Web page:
You don't believe me?
Trust me. Read with me and I may yet make you a believer.
I recently concluded one of these numerous, never-ending IT certification exams and something struck me as I was studying – Internet Protocol version 6. This is a concept I’ve known for a long time from previous exams and in my line of duty, it is impossible not to have heard of IPv6.
What is IP? IP is an acronym for Internet Protocol. It is the language of the internet. Look at this way - if the Internet was a planet and you landed there on, you will need an identity (IP address) to be able to communicate in the local language (IP). All devices and systems – phones, SIM cards, GPS, computers etc – that can access and be accessed on the internet have to ‘speak’ IP as well as have an IP address (a uniquely identifiable address on the internet).
IP was first introduced in the early 70s just after the birth of the Internet (or ARPANET as it was known at the time) and the initial design was to provide 4billion+ addresses. At the time it was widely believed that the addresses will never finish – and truly who thought the internet would explode like it has? The designers just wanted to connect a few hosts together and share information in real-time.
However, by the early 90s when the first web page was published, it was evident that the future was too big for IPv4 (today there are 7billion of us on earth which means there isn’t enough IPv4 addresses for us humans let alone devices - which far outnumber us) so the IT community started working on a successor for the existing IP technology. This project at completion is what is now known as IPv6 and the predecessor called IPv4. IPv6 on the other hand has 340 trillion trillion trillion (340 undecillion) unique addresses. As a matter of fact, if the entire address space of IPv4 fills a single coke bottle in Lagos State, Nigeria, IPv6 will fill every coke bottle placed in every square inch of Nigeria and still spill over. YES! That’s how many individual unique addresses there are!
What does this mean to you and I? Well, first of all, you can infer from above that your mobile phone, tablet and PC have IP addresseses (most likely IPv6). The tracking system installed in your car for easy recovery functions on the same principle ditto the GPS you use to find destinations. Your home automation system as well as a myriad of devices you can remotely access. You know TVs are coming with IP addresses when you hear the launch of the internet-TV plus your pay-per-view (DSTV) box as well. Infact, a lot of devices in recent years are being shipped with IPv6 addresses hard-coded into them. This is regardless of the eventual format an administrator will choose to adopt.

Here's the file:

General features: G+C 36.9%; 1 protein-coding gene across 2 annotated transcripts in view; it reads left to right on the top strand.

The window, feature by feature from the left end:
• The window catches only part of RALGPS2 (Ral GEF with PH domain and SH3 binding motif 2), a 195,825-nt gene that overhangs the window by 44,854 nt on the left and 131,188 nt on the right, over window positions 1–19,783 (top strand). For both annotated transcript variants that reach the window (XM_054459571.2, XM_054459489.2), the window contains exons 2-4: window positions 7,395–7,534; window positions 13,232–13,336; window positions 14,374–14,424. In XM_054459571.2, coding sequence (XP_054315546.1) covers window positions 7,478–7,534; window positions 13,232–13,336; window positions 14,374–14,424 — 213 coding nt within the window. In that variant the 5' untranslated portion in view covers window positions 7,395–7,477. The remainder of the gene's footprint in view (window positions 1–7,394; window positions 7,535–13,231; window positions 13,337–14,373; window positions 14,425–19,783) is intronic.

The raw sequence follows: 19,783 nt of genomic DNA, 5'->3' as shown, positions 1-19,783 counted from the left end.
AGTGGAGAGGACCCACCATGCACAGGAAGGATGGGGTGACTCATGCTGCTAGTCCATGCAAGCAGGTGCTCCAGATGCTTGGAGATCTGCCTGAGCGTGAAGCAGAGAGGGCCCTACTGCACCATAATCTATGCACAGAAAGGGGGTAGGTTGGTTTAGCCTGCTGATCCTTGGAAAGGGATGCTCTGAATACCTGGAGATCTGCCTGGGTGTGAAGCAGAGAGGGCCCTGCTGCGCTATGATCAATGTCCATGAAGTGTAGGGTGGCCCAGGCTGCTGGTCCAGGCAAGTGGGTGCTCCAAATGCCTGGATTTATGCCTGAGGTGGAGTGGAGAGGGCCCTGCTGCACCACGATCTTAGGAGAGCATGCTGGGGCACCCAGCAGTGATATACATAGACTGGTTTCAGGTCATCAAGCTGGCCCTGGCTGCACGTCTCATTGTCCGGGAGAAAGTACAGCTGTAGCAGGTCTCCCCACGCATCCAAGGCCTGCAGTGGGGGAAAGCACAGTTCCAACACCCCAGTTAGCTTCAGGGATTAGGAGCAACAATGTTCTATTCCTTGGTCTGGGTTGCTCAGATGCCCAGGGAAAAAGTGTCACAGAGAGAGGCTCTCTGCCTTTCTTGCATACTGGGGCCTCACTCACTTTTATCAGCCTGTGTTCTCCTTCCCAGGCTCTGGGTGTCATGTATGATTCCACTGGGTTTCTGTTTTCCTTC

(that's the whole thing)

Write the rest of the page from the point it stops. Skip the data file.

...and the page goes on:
You must be wondering by now where I’m heading with all these. Isn’t it obvious from all these that a tracking system is evolving right under our noses and whether we like it or not we are inadvertently feeding the monster? As you read this, I am sure you have a mobile phone. In that phone is a SIM card that you registered using your finger print, real names, facial picture, maiden name, address etc. It is safe to say that that tiny piece of plastic chip contains more data about you than 99% of your friends know about you. So if your phone has an IPv6 address that can be reached, how about your SIM?
There is a theory in the InfoTech community called the “Internet of things”. The term “Internet of Things” was first used by Kevin Ashton in 1999 where he proposed that “if all objects and people in daily life were equipped with radio tags, they could be identified and inventoried by computers. However, unique identification of things may be achieved through other means such as barcodes or 2D-codes as well. Equipping all objects in the world with minuscule identifying devices could be transformative of daily life. For instance, business may no longer run out of stock or generate waste products, as involved parties would know which products are required and consumed. One's ability to interact with objects could be altered remotely based on immediate or present needs, in accordance with existing end-user agreements.” Basically, we all need to be tagged for some greater good of the earth and by extension - humanity. Yeah right!
At CISCO, the world leader in network technology, they have a tweaked version of the concept called the “Internet of Everything” and this is heavily hinged on IPv6. It is an idea that will harmonize human, data and processes to increase the productivity of mankind. We don hear!
I foresee a very near future where owners will have microchips implanted in their pets to facilitate tracking like we already do with cars. And how far behind will the idea of using such a technology on kids to curb kidnapping be? That’s assuming it has not started already. Those chips will all carry IPv6 address because they are numerous and can go round.
The question that bothers me is that as we continue to embrace this amazing technology of everything by keying into this tracking system, what is going on in the background? The internet is, like everything else in life, a hierarchy. So who is the “Oga-at-the-top?” DON’T LAUGH – NOT FUNNY!
This piece is to get you researching the subject matter and maybe scare you a bit. I am scared; at the very least you should be concerned.
SPARK! Let’s change it.
~by Lucas Togan (@ltspark)
Please find below some links to start your research into the matter.